Potential genotoxicity of plant extracts used in Ethiopian traditional medicine
Review articleOpen access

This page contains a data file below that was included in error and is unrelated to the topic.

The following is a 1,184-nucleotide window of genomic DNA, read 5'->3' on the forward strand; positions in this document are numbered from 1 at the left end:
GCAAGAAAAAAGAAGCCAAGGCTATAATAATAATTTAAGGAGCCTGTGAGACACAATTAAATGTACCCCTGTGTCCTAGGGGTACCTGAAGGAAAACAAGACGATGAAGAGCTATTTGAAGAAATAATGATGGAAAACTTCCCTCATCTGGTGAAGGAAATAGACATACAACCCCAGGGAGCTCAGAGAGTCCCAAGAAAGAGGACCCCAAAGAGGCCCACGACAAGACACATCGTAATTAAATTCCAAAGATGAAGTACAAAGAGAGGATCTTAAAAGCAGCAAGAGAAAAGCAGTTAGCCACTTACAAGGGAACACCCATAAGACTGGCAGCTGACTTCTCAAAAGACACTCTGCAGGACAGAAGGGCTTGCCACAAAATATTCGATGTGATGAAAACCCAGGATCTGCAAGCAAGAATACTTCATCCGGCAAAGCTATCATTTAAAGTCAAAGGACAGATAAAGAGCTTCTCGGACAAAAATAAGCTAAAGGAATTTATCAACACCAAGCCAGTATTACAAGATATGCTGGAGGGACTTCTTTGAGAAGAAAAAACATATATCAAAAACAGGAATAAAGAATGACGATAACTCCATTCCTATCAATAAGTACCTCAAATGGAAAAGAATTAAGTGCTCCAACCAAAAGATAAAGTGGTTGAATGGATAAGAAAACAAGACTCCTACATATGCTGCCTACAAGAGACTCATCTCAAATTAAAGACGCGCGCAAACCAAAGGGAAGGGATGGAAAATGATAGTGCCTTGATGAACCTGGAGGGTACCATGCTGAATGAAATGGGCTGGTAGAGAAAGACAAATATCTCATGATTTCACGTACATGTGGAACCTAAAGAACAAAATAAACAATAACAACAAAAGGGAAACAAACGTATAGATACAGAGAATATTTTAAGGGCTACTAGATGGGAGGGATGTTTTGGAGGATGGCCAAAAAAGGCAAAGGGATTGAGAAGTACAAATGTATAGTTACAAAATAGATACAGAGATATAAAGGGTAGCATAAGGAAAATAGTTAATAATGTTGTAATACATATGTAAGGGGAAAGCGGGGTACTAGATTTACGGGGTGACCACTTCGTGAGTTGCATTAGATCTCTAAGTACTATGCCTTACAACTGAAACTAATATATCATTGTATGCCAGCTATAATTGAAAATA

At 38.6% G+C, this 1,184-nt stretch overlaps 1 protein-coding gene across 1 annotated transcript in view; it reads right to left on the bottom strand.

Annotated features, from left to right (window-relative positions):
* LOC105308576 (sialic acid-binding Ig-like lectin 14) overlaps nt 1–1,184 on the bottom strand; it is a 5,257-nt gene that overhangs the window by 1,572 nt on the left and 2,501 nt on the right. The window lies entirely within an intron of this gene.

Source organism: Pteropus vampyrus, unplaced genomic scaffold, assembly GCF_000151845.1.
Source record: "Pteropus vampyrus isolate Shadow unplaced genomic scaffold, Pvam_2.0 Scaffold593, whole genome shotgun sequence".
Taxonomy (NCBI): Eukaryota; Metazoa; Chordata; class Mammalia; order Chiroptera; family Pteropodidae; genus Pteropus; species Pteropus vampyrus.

AbstractAim of the studyAlthough traditional herbal medicines are widely used in Ethiopia, no information is available on their potential genotoxicity. In the present study, hydroalcoholic extracts of Glinus lotoides, Plumbago zeylanica, Rumex steudelii and Thymus schimperi were evaluated for their DNA damaging effects using the comet assay.Material and methodsMouse lymphoma L5178Y cells were exposed to different concentrations of the extracts for 3 h with and without metabolic activation (S9-mix) using 4-nitroquinoline-N-oxide and benzo(a)pyrene as positive controls, and vehicles as negative controls.ResultsIn the absence of S9, all extracts were found to induce significant DNA damage without affecting the cell viability. T. schimperi and R. steudelii were the most potent DNA-damaging extracts, and G. lotoides and P. zeylanica the least potent. The addition of S9 had different effects on the DNA damage induced by the extracts: it lowered the DNA damaging effect of P. zeylanica, did not affect the DNA damaging effect of T. schimperi, and increased the DNA damaging effects of R. steudelii and G. lotoides.ConclusionThe findings of the present study suggest that all extracts evaluated have a genotoxic potential in vitro which needs to be substantiated by further studies.

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